Carla and Sara: One afternoon we decided to design and make paper dresses out of fully recyclable materials. We had to find old newspapers, scrap paper, flowers from the garden, string, straws and some tape to stick it all together. We drew a picture of what we wanted the dresses to look like but somehow they turned out completely different!
Sara: I made the skirt by sticking five or six sheets (depending on your size) of newspaper together in a long line. I then started to ruffle them together and stuck them with tape along the top. The effect was the big sticky-out skirt that was then attached to the top Carla made. However, you can do any style you like - why not try straight cut, a pleated mini skirt or even a full length ball gown!
Carla: I made the top and necklace. For the top, I used around three or four sheets of newspaper. I stuck them together with tape and tied it round me, then added some string to fit it snugly. I next rolled up a small sheet of newspaper to make a belt around the top and then it was done. The necklace was easy to make. I got two straws of the same colour and crossed them over. Then I chose the pretty flower (a passion flower) and stuck it on to the straws. I cut a length of string and threaded it through the straws and used tape to stick them down – and there was the necklace.
Carla and Sara: When everything was put together they look kind of like real dresses. The one problem was that you couldn’t really move when you were wearing them.
We decided to call the look Urban Fairy.
After we had finished and the photos had been taken we had fun ripping them off.
Unfortunately we'd made a lot of mess and it took a while to clear up!
24th Sep 2008
Tamsin: I found these ideas for conker and acorn animals in a 1940s 'Helen Haywood Christmas Book for Young People' (see below). They looked so nostalgic and enticing that as I cycled into town this morning I gathered a basket full of conkers. The acorns were another matter - in fact I think they should go on the endangered seeds list. I managed to find a few rather old-looking ones beneath a magnificent oak tree, though its branches seemed to have no plump green acorns at all. I hope you have better luck.
After 30 minutes trying I eventually managed to produce Toby the Tortoise, or rather a poor cousin of his who seems to enjoy dancing (first picture above). For young ones, I would suggest a lot of adult help, using cocktail sticks instead of matches, and making holes to poke them in with a thick needle. I will be impressed with anyone who manages to make George the Giraffe or Alfred the Alligator, especially his teeth.
Still, it's always worth picking up the odd conker as they are beautiful...
31st May 2008
Jane: It’s the last day of half-term, and I’ve just been reading an article about how British children have the lowest level of wellbeing in 21 developed countries, according to UNICEF. Our children are apparently now almost captives in the home – the distance they can roam without an adult has dropped by 90 per cent in 20 years – and spend hours on their computer or watching TV in lieu of real adventure and challenge. It's true: when I was nine, I remember taking two buses to school across the city by myself, whereas I still walk my nine-year-old (who could easily handle it herself) the short journey to her classroom door every day. As parents get busier, the level of communication between adult and child becomes functional – ‘It’s time for tea’, ‘Is your bag packed for school?’, ‘Do this, do that’ – apparently making interaction a one-way ticket which increases children’s stress levels and makes them feel constantly bossed around. The answer, says the author, is to put children under less pressure to achieve and give them more room to explore, play and create…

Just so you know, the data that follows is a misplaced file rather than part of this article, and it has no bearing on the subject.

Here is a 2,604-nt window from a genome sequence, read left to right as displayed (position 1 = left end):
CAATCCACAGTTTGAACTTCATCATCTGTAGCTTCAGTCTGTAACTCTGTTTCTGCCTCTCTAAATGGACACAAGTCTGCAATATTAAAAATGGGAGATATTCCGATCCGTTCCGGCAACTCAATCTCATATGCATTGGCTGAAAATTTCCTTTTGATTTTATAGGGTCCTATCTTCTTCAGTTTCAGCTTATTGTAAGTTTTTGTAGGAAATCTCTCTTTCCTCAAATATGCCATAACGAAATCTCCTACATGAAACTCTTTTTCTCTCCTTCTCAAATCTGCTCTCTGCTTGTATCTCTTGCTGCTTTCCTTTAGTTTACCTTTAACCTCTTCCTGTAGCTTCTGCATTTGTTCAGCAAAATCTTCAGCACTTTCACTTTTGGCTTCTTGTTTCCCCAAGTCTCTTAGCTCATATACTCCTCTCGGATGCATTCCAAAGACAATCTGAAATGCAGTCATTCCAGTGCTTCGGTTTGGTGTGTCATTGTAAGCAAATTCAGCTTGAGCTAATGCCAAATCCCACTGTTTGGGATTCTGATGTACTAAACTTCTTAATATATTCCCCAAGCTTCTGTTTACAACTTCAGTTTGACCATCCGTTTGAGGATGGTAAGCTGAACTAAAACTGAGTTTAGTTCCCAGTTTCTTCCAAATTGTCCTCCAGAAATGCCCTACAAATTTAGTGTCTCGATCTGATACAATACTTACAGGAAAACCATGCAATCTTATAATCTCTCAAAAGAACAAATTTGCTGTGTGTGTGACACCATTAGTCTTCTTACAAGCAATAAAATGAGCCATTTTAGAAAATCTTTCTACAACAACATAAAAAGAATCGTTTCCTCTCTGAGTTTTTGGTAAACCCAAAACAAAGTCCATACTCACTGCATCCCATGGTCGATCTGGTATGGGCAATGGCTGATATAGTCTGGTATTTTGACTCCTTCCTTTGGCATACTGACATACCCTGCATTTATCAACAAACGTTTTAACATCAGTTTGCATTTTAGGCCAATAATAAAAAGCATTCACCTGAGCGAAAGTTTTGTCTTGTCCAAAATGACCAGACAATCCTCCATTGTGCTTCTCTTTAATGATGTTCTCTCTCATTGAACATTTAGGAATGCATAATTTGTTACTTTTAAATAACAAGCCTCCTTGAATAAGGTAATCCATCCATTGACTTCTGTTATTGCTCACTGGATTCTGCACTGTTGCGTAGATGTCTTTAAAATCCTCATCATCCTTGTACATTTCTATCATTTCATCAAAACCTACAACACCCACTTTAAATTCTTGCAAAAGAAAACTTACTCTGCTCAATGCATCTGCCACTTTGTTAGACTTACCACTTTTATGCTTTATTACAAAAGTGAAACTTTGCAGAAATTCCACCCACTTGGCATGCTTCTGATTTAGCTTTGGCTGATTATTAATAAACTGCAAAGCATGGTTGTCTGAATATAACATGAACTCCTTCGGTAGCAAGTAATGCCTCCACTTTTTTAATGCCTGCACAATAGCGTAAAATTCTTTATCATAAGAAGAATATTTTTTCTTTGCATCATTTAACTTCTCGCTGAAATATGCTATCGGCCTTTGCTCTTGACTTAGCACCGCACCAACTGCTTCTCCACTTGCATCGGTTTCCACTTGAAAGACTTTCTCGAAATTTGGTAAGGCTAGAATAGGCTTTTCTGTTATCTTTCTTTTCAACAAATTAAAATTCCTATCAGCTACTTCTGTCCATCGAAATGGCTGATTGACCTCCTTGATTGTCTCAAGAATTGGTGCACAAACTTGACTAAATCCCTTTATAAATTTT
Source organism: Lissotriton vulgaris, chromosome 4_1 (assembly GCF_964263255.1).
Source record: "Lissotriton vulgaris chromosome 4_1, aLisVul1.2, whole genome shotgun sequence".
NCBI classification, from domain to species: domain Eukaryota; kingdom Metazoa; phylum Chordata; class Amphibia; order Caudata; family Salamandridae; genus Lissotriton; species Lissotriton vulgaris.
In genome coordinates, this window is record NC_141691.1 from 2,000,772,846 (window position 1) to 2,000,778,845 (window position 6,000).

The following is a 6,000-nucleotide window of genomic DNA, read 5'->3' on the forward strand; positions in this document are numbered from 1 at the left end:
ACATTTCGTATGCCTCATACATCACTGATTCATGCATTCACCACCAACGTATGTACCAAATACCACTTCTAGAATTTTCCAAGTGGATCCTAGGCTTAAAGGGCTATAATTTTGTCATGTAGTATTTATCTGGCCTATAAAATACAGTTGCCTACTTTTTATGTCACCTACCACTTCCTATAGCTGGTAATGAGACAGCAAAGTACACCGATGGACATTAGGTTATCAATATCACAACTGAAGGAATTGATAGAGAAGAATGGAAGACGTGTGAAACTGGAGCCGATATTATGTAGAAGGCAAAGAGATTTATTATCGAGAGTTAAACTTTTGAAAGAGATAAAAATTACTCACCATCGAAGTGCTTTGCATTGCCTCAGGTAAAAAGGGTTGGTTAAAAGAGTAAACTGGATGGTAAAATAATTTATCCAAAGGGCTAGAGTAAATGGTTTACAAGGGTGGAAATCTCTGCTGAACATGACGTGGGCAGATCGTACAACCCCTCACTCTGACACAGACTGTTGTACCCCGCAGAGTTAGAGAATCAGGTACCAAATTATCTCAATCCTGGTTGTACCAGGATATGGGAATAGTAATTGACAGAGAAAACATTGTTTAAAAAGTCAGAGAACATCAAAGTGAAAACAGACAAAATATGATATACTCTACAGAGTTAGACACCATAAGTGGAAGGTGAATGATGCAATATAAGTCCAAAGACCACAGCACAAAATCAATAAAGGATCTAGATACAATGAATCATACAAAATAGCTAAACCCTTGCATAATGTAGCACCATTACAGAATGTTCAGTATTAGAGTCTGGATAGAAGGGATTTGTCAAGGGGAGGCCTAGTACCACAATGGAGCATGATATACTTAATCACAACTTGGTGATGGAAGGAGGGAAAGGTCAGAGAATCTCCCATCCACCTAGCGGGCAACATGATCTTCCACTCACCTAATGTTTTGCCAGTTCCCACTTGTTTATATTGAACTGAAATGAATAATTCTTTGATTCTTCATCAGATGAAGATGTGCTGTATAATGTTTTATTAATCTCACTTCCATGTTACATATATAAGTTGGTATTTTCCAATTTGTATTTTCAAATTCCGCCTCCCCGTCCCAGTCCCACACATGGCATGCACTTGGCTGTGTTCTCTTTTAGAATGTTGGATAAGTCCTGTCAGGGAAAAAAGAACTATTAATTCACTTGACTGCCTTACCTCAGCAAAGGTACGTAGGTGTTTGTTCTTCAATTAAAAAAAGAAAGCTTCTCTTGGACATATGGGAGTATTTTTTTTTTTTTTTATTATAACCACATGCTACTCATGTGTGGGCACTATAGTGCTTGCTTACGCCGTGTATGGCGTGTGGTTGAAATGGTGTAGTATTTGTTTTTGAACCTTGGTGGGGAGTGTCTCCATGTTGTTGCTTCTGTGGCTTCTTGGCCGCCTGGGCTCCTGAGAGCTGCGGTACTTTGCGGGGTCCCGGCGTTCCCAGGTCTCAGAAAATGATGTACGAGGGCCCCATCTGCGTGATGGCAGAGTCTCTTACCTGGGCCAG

Create is a word I like and to improve our worst-in-the-developed-world wellbeing, we decided to create some natural sculptures with wood, sand and shells. We beachcombed loads of smooth pieces of driftwood, some large, some small, plus shells of all colours and shapes. You can make any mosaic you fancy – fish, snails, trees, dolphins, cows, whirls, patterns – all you need is some clear wood glue and a paintbrush.
Take the driftwood, banging a hole at each side with a hammer and big nail if you want to hang your sculpture later. Outline your chosen shape with a pencil, then paint inside the edges and fill in the middle with a layer of glue. Press an even thickness of sand on to the glue – if you’re clever you can stick darker sand around the outline to give a solid edge to the shape. Shake off the excess sand and leave to dry for a while.
Then decorate your shape with shells or flotsam. Paint on another thin layer of glue where you want to give eyes or fins, or outline a backbone with a pattern of tiny coloured shells. Allow to dry. Then hang on your wall to remind you that it’s good to explore, play and create.
8th May 2008